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December 3, 2008 > Gift Shopping for the Kids: Focus on Quality, not Quantity

Gift Shopping for the Kids: Focus on Quality, not Quantity

Pediatrician Discusses Safety Issues Surrounding Toys and Gifts for Youngsters

For a lot of people, the holiday season - with holiday parties, family get-togethers and shopping - represents one of the busiest times of year. If you have small children at home, it's even busier.

Each year, the month of December is recognized as Safe Toys and Gifts Month and a good time to brush up on toy safety tips.

If you're doing any shopping for young children - for holidays, birthdays or other kid-centered events, it is especially important to make sure the gifts you're giving are safe and age-appropriate, says Dr. Marjorie Alpert, a Washington Hospital Medical Staff member and pediatrician with South East Bay Pediatric Medical Group.

Dr. Alpert admits that one of her own pet peeves is when she goes to an event and a well-intentioned guest gives her daughter a toy that is not appropriate for her age group.

"When shopping for toys, especially for group gatherings, try to look for something appropriate for the age of the child you're buying for and then really stick to that," she says. "With toys, you usually want the kids to be able to play with whatever they're getting at the time. Also take into consideration the age range of all the kids in a family. If you're giving a gift, be aware that a younger child may be tempted to put that same object in his or her mouth."

One of the major hazards to young children is choking. Even soft foods should be monitored carefully, she says. Dr. Alpert points out that she herself has had to use the Heimlich maneuver and recommends that all parents learn cardiopulmonary resuscitation (CPR) in the event of an emergency.

The vast majority of choking-related deaths, according to Centers for Disease Control and Prevention (CDC) statistics, are attributed to children under the age of 4.

"This age group is very inquisitive - and while some may have learned some good habits - every 4-year-old is different," Dr. Alpert says. "They tend to experiment more, and foreign bodies present a choking risk. Ask a 4-year-old why he or she swallowed a coin and they may say, 'Well I didn't think about it.'"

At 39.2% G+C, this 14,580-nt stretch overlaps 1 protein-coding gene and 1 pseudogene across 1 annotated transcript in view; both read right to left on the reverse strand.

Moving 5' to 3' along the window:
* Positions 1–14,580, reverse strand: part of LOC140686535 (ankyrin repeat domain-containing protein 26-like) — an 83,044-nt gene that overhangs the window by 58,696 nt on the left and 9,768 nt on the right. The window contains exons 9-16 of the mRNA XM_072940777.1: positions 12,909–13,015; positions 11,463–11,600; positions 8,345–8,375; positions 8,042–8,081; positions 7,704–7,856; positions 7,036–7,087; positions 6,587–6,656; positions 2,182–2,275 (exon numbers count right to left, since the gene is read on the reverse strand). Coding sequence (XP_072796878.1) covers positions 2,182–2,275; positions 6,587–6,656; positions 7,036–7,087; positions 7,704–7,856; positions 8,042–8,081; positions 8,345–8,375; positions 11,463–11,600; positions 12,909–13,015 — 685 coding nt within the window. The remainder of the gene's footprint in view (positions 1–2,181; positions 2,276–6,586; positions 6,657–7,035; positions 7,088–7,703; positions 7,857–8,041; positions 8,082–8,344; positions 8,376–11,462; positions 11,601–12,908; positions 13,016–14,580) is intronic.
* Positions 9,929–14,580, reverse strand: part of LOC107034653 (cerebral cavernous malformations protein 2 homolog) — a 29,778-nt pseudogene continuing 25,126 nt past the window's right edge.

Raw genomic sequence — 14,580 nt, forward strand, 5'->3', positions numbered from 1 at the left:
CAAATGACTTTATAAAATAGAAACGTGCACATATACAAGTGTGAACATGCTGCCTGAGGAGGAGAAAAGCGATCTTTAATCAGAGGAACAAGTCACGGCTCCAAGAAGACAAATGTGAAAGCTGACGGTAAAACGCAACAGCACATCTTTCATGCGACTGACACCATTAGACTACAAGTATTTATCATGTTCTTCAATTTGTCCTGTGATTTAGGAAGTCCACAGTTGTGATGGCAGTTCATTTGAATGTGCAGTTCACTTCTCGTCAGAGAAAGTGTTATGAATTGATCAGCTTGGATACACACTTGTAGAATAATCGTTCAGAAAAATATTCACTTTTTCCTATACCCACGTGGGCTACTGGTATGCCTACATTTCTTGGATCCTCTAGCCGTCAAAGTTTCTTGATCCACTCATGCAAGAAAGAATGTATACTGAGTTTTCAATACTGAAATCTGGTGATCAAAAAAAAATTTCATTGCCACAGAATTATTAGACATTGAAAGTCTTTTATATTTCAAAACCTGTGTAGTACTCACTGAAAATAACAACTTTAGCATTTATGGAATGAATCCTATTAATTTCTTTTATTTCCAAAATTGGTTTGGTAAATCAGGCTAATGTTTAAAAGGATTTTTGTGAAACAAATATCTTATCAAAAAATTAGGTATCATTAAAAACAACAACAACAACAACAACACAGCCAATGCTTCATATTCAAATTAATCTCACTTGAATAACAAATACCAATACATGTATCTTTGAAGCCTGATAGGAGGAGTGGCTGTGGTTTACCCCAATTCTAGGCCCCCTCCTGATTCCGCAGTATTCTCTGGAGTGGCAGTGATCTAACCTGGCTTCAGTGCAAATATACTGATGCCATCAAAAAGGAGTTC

During large family gatherings and gift exchanges, it's ultimately the parents' responsibility to monitor what their child is playing with and whether or not it's age appropriate.

Another major concern when it comes to toys and gifts for young children is items containing lead-based paints.

Alpert's advice? Go for quality, not quantity when it comes to gift shopping for kids.

"You can go to discount retailers, and there's a bunch of great-looking toys being sold cheaply, but you don't know where they're coming from," she warns. "Shop at reputable toy companies. One good gift is probably fine. Just remember, you're not telling your child you love them with presents."

Other things, like toy guns, she says, present a judgment call for parents in what kind of message they're sending to their children.

If you're the one hosting the gathering where young children will be present, Dr. Alpert advises thinking long and hard about things like goodie bags and whether the contents will be safe for all the children involved. Many party favors tend to have small parts.

A simple alternative to small toys can be something as simple as non-toxic crayons and activity books, she says.

Another good idea when heading out to shop for toys and gifts is to check with consumer reporting agencies' Web sites to make sure there are no toy recalls associated with the items on your list. Just because something is being sold on the shelves doesn't mean it's risk-proof.

Other toys or gifts may just present inherent risk. Big fad items may not be appropriate for all ages. Dr. Alpert cites the example of injuries sustained by children wearing roller shoes marketed by Heelys, Inc., which were the subject of studies published in the journal of the American Academy of Pediatrics (AAP).

"Overall, as a parent, you want to stick with age appropriate gifts and be aware of recalls," Dr. Alpert says. "You also have to be there when your kids are opening gifts to make that judgment call as to whether the item is appropriate for your child."

To find a local pediatrician, visit www.whhs.com and click on "Find a Physician." If you would like to learn more about services and programs available at Washington Hospital, go to the Home page and click on "Services & Programs."

To see health-related programming 24-hours a day, tune into InHealth, a Washington Hospital channel, on Comcast Cable channel 78.


Infant-Child CPR Class

Washington Hospital offers an American Heart Association course focusing on instructing adults on how to relieve choking and how to perform cardiopulmonary resuscitation (CPR) on infants and young children. The next sessions will be held Thursday, Dec. 18, and Saturday, Dec. 20.

For more information call Washington Hospital's Childbirth and Family Services at (510) 791-3423.

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